The stand 13 comprises a foot portion 26 and two side arm members 27, 28 which are formed integrally with the foot portion 26 which is offset in the central position to prevent tilting or uneven surfaces. At the end of each side arm 27, 28 there is formed a pintle member 29 which cooperates with the socket-like formation 14 to furnish the hinge connection between the stand and the spreader member. The pintles 29 are formed at the ends of the side arm members being disposed in a plane approximately 90° to the arms 27, 28 and joined thereto by an intermediate portion 31 from which the pintles 29 project also at an angle of about 90°. The 90° angular disposition of the intermediate portion 31 with respect to the arms, as well as its length, permits a book of substantial thickness to be accommodated when the unit is in the lowered position as indicated in FIG. 4.
Referring to FIG. 3, another form of spreader member 12' is there shown as formed from sheet metal and having sockets 14A' formed from strikeouts from the general plane of the spreader so as to place the axis of the hinge 14' offset to one side of this plane. The page holders 19' are formed as integral extensions of the spreader member as shown and stiffening indentations 36 extend along the finger-like holders 19'. The spine gripping member 21 is mounted on the spreader as by insertion through two opposing centrally arranged strikeouts 20.
To prevent tearing or scratching of book pages, the ends of members 19, 19' and 21 may be finished off as by rounding or smoothing.
In operation the bookholder is assembled simply by squeezing the side arm members 27, 28 together so that the pintles 29 will slide into the socket formation on the header bar. The pintles are slightly skewed so as to afford a stiff hinge joint. Thus, the stand and the spreader are pivotally mounted together. A book 16 is opened by bending back the pages and cover abruptly at several portions to relieve the tension built into the book during its fabrication. For example, the book may be opened to about page 50 and the spine gripping member slid between pages 50 and 51 to encompass and grip the spine or backing of the book as shown in FIGS. 2 and 5. The shorter one of the tines 21B will extend along the backing of the spine and the longer one 21A will extend into the inside of the spine as shown. Then pages 2 through 50 as a group are mounted under the right page holder if the book is then to be read beginning at page 1. After a page on the right is read, it is slid out from under the right page holder to be slid under the left page holder and there held.
The bookholder may be mounted in a flat or lower inclined position as shown in FIG. 2 wherein the side arms 27, 28 support the book from the surface 18. Alternatively, for a more upright position of the bookholder, the foot portion 26 and bottom edge of the book support the unit upwardly as shown in FIG. 2. Tubular anti-skid elements 32 may be arranged on the corner portions of the stand as shown in FIG. 3. In the upright position the stand at the intermediate portions 31 abuts the spreader 12, as shown in FIG. 2, arresting further rotation of the hinge. This permits the unit to function in an inverted position as when used by a person reading when flat on his back. When parked in an automobile, the stand may be slid over the steering wheel so that the book can be read with the hands free such as when having lunch in the automobile.
Another modified form of a bookholder 40 is shown in the drawings, FIGS. 5-9. The bookholder 40 is distinguished from the bookholder forms described above in having relatively stiff, friction hinges created by built-in distortion permitting the stand 41 and spreader member 42 to be positioned in a variety of different positions so that a book 43 may be held, at many selected reading angles.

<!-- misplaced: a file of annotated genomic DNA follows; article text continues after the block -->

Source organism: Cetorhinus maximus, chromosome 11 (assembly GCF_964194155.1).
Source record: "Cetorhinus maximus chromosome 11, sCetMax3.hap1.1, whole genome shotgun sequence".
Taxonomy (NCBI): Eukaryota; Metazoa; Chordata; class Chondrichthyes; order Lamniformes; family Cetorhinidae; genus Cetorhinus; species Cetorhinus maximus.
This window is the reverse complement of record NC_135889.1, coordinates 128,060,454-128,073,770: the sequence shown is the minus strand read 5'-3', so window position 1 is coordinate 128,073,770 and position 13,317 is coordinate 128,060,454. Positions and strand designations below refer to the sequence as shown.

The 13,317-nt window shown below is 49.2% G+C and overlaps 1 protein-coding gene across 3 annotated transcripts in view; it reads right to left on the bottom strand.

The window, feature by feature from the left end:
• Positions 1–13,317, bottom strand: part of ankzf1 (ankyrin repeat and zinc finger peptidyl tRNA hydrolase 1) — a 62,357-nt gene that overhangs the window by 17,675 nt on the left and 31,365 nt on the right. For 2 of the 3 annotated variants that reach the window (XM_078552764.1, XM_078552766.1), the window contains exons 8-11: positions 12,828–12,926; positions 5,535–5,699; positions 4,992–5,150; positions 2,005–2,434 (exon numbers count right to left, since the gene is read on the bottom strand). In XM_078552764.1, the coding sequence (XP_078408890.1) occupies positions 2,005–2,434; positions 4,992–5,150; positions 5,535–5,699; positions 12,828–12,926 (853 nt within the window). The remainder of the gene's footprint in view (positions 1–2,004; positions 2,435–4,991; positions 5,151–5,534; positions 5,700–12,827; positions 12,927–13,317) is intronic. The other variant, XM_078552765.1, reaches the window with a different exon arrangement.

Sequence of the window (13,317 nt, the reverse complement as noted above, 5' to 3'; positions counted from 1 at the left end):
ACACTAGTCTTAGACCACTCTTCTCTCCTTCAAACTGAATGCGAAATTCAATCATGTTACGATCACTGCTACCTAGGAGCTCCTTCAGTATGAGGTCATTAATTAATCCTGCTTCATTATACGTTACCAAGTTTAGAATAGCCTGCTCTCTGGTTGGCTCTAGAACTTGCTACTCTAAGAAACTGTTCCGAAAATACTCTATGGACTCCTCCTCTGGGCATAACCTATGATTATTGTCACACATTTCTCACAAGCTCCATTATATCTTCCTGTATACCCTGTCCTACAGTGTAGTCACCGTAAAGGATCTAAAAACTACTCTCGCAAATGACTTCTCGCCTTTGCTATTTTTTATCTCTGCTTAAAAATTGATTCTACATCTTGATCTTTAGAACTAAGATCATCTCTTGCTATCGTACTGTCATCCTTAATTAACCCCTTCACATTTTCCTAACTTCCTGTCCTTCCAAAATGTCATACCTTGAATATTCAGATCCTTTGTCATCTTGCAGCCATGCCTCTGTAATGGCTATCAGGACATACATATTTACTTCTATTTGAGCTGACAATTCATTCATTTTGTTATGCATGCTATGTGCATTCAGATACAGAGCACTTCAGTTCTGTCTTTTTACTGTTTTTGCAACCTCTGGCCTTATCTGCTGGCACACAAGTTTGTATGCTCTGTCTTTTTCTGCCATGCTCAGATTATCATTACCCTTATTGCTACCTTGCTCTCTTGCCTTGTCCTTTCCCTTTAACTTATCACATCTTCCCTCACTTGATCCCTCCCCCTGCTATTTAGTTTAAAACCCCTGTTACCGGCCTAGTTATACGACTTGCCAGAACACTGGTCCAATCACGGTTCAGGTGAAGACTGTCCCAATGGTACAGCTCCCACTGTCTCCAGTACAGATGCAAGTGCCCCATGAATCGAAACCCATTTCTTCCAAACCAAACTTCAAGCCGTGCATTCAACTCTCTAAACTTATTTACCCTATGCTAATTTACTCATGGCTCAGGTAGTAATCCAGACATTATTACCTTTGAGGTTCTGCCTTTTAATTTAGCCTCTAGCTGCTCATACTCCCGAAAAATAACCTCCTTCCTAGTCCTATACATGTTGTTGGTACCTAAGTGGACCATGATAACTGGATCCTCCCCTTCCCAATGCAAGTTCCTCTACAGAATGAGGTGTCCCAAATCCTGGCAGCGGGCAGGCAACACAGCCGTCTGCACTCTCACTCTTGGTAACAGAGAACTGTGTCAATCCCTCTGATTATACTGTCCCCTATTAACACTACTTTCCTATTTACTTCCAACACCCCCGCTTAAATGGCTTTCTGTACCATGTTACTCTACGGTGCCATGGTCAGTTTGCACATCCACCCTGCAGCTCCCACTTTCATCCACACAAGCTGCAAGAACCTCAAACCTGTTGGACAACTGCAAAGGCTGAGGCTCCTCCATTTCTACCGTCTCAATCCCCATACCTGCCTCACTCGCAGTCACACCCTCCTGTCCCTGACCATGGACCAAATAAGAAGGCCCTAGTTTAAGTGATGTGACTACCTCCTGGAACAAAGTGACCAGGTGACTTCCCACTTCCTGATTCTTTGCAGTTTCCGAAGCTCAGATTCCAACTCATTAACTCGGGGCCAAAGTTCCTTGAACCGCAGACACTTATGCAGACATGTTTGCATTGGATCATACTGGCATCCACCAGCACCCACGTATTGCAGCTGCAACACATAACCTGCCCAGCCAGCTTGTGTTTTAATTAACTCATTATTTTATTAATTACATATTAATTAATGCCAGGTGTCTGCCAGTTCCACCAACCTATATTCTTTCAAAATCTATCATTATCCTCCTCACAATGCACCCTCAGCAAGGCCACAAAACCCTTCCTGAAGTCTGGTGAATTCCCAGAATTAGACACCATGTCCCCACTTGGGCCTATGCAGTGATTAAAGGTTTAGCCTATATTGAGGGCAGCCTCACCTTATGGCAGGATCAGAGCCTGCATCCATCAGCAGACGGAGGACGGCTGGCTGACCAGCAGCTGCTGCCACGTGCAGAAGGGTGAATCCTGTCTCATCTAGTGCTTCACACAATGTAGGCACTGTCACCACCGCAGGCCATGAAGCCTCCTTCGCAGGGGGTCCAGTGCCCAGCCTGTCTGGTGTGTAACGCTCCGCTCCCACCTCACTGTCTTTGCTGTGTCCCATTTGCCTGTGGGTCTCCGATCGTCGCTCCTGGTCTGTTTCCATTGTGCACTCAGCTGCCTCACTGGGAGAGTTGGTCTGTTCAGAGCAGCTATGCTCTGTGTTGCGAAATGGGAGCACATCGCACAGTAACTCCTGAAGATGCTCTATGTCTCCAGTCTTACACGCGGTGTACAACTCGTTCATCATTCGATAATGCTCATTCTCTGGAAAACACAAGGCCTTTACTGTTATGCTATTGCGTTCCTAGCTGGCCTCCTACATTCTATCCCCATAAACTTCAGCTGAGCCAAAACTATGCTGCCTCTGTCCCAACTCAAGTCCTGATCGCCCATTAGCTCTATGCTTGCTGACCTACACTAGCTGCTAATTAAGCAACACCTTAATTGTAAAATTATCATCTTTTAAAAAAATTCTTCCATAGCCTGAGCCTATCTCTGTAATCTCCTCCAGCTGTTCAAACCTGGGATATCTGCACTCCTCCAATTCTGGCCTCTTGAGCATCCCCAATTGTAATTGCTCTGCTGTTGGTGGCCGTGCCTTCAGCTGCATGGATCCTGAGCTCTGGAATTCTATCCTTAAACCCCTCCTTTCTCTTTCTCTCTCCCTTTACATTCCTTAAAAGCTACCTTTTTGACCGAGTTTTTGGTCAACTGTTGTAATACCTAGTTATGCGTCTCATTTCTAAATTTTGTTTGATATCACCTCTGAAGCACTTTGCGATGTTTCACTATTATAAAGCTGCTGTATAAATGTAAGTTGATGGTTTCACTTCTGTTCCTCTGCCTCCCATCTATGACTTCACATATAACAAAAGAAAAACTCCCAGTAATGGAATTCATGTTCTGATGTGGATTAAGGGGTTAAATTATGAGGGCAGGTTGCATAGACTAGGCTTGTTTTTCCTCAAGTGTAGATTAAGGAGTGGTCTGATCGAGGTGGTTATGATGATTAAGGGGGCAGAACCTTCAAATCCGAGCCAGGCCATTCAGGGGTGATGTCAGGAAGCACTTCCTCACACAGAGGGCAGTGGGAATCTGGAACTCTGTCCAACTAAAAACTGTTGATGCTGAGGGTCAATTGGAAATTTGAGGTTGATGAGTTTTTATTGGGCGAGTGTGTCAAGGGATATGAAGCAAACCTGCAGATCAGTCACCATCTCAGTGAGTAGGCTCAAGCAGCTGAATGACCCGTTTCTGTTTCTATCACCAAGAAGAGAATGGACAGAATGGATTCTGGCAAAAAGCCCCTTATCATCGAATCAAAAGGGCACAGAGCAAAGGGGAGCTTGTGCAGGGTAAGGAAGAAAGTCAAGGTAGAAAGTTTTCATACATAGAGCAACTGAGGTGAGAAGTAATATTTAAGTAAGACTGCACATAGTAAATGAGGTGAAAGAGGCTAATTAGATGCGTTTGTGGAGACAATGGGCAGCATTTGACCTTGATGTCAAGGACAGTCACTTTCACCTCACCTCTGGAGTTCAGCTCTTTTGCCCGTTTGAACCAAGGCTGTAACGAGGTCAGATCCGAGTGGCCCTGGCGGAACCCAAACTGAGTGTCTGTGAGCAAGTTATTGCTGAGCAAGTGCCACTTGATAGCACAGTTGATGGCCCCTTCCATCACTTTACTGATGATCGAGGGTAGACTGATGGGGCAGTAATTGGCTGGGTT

More particularly, the spreader member 42 is equipped with socket-like formations 44 which are fabricated by strikeouts from the general plane of the spreader member 42. The sockets 44 are spaced apart a distance less than the width of the foot 46 of the stand. Thus, when the pintles 47 are received in the sockets 44, the side arms 48 are slightly distorted or bowed as may be seen from FIG. 9.
Referring to FIG. 6B, it may be seen that the pintle 47 is skewed at an angle of about 20 to 25 degrees with respect to the general axis of the socket 44, (highly consistant results have been achieved using an angle of 23° when the intermediate portion of the stand 49 is disposed at about a right angle to the spreader member. This angular disposition of the pintle 47 with respect to the strikeout socket 44 produces a desirable friction effect sufficient to hold the spreader member at several different positions with respect to the stand. For example, an intermediate position of the stand and spreader is illustrated in FIGS. 7A-7B, wherein the intermediate portion 49 extends at about 45° to the spreader member. As the fully extended position of the stand with respect to the spreader member is reached, as illustrated in FIGS. 8 and 9, the rotation of the skewed pintle member 47 within the strikeout socket 44 is such as to induce a bending distortion or bowing forces in the spreader member as the intermediate member 49 reaches an abutting condition with respect to the spreader.
A hairpin-like spine gripping member 51 is received within a spaced pair of strikeouts 52 centrally arranged on the spreader member as shown. The spacing of the strikeouts 52 affords substantial stiffness to the spreading of the gripping member when the book spine is received between the tines of the gripping member. Also the book will be snugly gripped.
A function provided by the skewed pintle and socket arrangement is that is permits the bookholder to be used by an invalid flat on his back in that the bookholder will function in the overhead position by reason of the friction, or stiff hinge disclosed.
The bookholder 40 includes on the spreader member 42 page holding members 53 and the unit 40 functions to hold the pages of a book in the selected condition in the manner described above in connection with the bookholder 10.
From the foregoing it will be seen there has been disclosed a bookholder of improved construction for retaining a book in the open condition and for supporting a book on various surfaces in a plurality of positions.
It is contemplated that the bookholder concept disclosed herein may be formed from plastic materials to achieve the advantages of the subject arrangement. More particularly, the spreader member lends itself to disign in plastic materials and the stand may as well be designed to achieve the advantages disclosed herein when formed from moldable plastic materials.
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|U.S. Classification||248/452, 248/460, D19/91, 248/465.1|